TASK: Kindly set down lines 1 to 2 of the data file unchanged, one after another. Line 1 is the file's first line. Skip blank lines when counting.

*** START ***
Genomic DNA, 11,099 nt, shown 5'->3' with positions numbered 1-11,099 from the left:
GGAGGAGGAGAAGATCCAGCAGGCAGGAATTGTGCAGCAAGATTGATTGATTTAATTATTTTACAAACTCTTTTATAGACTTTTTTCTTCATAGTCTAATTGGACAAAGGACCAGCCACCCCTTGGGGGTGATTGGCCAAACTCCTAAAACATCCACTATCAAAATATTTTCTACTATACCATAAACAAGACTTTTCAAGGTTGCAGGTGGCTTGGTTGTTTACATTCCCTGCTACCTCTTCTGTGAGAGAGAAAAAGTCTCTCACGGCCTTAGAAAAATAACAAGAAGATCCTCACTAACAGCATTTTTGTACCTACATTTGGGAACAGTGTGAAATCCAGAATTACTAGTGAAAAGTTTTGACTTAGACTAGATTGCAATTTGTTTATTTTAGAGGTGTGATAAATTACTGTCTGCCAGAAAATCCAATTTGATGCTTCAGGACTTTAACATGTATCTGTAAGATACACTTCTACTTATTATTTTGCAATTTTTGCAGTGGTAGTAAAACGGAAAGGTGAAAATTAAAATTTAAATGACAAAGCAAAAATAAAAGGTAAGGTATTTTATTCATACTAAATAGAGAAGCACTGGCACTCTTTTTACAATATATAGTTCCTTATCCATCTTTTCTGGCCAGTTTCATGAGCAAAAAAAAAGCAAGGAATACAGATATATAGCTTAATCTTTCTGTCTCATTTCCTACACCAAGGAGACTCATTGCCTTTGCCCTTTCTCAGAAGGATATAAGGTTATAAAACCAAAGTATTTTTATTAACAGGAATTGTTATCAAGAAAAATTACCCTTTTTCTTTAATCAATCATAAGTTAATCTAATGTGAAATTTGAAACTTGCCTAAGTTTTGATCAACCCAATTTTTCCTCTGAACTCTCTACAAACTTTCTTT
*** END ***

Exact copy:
Genomic DNA, 11,099 nt, shown 5'->3' with positions numbered 1-11,099 from the left:
GGAGGAGGAGAAGATCCAGCAGGCAGGAATTGTGCAGCAAGATTGATTGATTTAATTATTTTACAAACTCTTTTATAGACTTTTTTCTTCATAGTCTAATTGGACAAAGGACCAGCCACCCCTTGGGGGTGATTGGCCAAACTCCTAAAACATCCACTATCAAAATATTTTCTACTATACCATAAACAAGACTTTTCAAGGTTGCAGGTGGCTTGGTTGTTTACATTCCCTGCTACCTCTTCTGTGAGAGAGAAAAAGTCTCTCACGGCCTTAGAAAAATAACAAGAAGATCCTCACTAACAGCATTTTTGTACCTACATTTGGGAACAGTGTGAAATCCAGAATTACTAGTGAAAAGTTTTGACTTAGACTAGATTGCAATTTGTTTATTTTAGAGGTGTGATAAATTACTGTCTGCCAGAAAATCCAATTTGATGCTTCAGGACTTTAACATGTATCTGTAAGATACACTTCTACTTATTATTTTGCAATTTTTGCAGTGGTAGTAAAACGGAAAGGTGAAAATTAAAATTTAAATGACAAAGCAAAAATAAAAGGTAAGGTATTTTATTCATACTAAATAGAGAAGCACTGGCACTCTTTTTACAATATATAGTTCCTTATCCATCTTTTCTGGCCAGTTTCATGAGCAAAAAAAAAGCAAGGAATACAGATATATAGCTTAATCTTTCTGTCTCATTTCCTACACCAAGGAGACTCATTGCCTTTGCCCTTTCTCAGAAGGATATAAGGTTATAAAACCAAAGTATTTTTATTAACAGGAATTGTTATCAAGAAAAATTACCCTTTTTCTTTAATCAATCATAAGTTAATCTAATGTGAAATTTGAAACTTGCCTAAGTTTTGATCAACCCAATTTTTCCTCTGAACTCTCTACAAACTTTCTTT